Click here to see how this program will help your efforts or contact us at:
Canadians are witnessing our health care system strained and the mental health of Canadians being significantly affected. We must unite together and improve the mental health system to align it with the increasing needs of our citizens. MDSC is committed to improving the lives of those impacted by mental illness.

We continue to work with and encourage the government to prioritize a collaborative approach to re-envision how we can tackle mental illness and improve the accessibility of mental health care for all Canadians. Addressing mental illness takes a national community-centred approach using innovative solutions that better engage community mental health organizations and persons with lived experience. Together we can support innovative approaches and create real change.
To re-envision how we address mental illness and improve mental health in Canada, we are calling on the government to:

  1. Establish an annual mental health fund that would be available to mental health NGOs. Funding would support developing, replicating and expanding the availability of programs, services and supports, across Canada to assist mental health organizations to deliver crucial resources to lessen the burden on an already strained primary healthcare system.
  2. Support research and innovation on new advancements in treatments, improve accessibility and ensure that there are no barriers for any Canadian to the treatment that works for them to recover from mental illness.
  3. Implement policies for direct patient involvement to ensure collaborative research to ensure that research related to mental illness is made in consultation with Canadians who have lived experience. No decision should be made without consideration for those most impacted.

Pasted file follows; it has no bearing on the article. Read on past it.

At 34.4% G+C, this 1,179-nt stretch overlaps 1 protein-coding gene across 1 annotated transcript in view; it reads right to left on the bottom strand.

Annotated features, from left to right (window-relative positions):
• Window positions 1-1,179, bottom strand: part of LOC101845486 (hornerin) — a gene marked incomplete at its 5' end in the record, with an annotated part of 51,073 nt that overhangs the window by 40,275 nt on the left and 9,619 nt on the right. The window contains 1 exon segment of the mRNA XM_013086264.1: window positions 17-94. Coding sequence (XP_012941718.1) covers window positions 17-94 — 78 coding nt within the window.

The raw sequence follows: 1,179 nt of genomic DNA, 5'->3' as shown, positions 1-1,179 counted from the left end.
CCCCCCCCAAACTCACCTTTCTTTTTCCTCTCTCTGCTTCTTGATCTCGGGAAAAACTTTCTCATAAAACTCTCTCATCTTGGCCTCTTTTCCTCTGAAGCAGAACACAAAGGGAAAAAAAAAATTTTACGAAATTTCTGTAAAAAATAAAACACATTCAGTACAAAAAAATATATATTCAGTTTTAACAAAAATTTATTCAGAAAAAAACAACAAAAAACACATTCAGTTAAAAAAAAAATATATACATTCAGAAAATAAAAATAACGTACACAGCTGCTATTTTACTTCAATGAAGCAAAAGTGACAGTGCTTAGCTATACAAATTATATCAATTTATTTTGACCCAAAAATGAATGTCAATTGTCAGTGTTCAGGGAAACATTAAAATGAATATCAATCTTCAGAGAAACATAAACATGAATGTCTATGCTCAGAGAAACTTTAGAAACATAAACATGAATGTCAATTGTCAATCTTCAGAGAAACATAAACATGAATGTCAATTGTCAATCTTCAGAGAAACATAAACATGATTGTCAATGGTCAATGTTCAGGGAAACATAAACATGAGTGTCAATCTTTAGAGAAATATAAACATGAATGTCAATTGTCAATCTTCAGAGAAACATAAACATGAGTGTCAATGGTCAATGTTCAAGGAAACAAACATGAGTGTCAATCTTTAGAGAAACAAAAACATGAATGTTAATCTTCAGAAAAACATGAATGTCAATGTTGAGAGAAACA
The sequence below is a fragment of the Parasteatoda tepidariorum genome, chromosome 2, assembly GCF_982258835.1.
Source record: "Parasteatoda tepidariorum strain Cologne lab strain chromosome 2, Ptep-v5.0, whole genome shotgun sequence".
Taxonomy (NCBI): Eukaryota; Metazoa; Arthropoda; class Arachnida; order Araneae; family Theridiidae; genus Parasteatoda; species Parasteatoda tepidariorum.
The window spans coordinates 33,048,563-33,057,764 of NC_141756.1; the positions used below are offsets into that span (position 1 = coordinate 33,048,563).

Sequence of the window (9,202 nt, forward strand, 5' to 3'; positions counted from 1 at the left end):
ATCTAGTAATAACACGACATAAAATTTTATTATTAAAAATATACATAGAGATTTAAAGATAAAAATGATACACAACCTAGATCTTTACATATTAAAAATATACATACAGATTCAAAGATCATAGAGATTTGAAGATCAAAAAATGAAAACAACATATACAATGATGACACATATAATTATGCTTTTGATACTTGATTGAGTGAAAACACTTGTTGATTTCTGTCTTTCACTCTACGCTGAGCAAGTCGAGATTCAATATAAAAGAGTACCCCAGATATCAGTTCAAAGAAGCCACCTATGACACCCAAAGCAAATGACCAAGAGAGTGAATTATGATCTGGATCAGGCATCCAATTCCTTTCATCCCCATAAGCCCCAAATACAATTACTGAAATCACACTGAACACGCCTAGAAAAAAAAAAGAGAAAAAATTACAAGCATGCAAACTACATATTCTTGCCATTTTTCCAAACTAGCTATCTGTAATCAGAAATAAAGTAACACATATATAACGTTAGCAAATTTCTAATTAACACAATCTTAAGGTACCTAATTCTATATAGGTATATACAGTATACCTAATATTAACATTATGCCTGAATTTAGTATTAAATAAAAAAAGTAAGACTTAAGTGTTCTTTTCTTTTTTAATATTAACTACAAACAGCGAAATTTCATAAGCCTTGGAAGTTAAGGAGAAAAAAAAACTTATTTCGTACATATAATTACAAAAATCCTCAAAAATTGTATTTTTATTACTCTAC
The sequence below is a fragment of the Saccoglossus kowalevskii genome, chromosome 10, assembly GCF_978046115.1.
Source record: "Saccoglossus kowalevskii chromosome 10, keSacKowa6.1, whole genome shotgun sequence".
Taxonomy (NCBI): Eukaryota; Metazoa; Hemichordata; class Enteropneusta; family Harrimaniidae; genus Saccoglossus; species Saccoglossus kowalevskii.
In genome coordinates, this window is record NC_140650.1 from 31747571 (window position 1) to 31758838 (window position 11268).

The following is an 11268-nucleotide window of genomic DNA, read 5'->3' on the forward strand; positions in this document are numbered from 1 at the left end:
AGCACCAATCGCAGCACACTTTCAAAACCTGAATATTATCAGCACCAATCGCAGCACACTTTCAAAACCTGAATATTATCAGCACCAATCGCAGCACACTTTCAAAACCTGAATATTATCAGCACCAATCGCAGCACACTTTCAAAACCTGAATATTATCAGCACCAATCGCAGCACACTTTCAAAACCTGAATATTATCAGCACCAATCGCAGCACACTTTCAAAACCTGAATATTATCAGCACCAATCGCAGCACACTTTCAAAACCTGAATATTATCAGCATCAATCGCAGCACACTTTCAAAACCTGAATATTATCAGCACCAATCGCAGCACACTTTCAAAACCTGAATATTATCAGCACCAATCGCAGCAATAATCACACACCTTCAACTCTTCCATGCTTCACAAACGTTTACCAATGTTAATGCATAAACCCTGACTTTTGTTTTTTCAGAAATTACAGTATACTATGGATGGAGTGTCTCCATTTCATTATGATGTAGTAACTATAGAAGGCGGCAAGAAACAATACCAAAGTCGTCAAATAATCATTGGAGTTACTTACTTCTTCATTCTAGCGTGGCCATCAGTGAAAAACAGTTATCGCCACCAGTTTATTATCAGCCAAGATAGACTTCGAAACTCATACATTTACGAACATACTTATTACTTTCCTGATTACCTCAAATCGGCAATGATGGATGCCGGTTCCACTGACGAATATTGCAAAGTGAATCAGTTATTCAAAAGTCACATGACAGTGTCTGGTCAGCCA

The NYAC team is looking forward to another year full of growth and advocacy.
Coming to a High School Near You
The MDSC National Youth Advisory Council (NYAC)  is currently expanding their team to include a new high school subcommittee to support projects that are informed by local needs. The team is looking forward to the new opportunity to work with younger peers and eventually run in-person initiatives.

The NYAC are still actively recruiting core advisory members from around the country and volunteers interested in leading initiatives in their own high schools. Anyone interested can apply here or send them an email with any questions ( Volunteer hours can be provided to all students.
Project Blue Podcast
Around the corner, you can look forward to the launch of the council’s new podcast - Project Blue! They have finished recording their pilot episode and are keen to keep the mental health conversation going with new guests and informative interviews.

Keep an eye out for the release by following them on Instagram (@ProjectBluePod) or reach out at

Glo Fitness Launch
Finally, the council eagerly anticipates their long-awaited, and tirelessly planned launch of Glo Fitness - an accessible and inclusive physical and mental health initiative for younger individuals.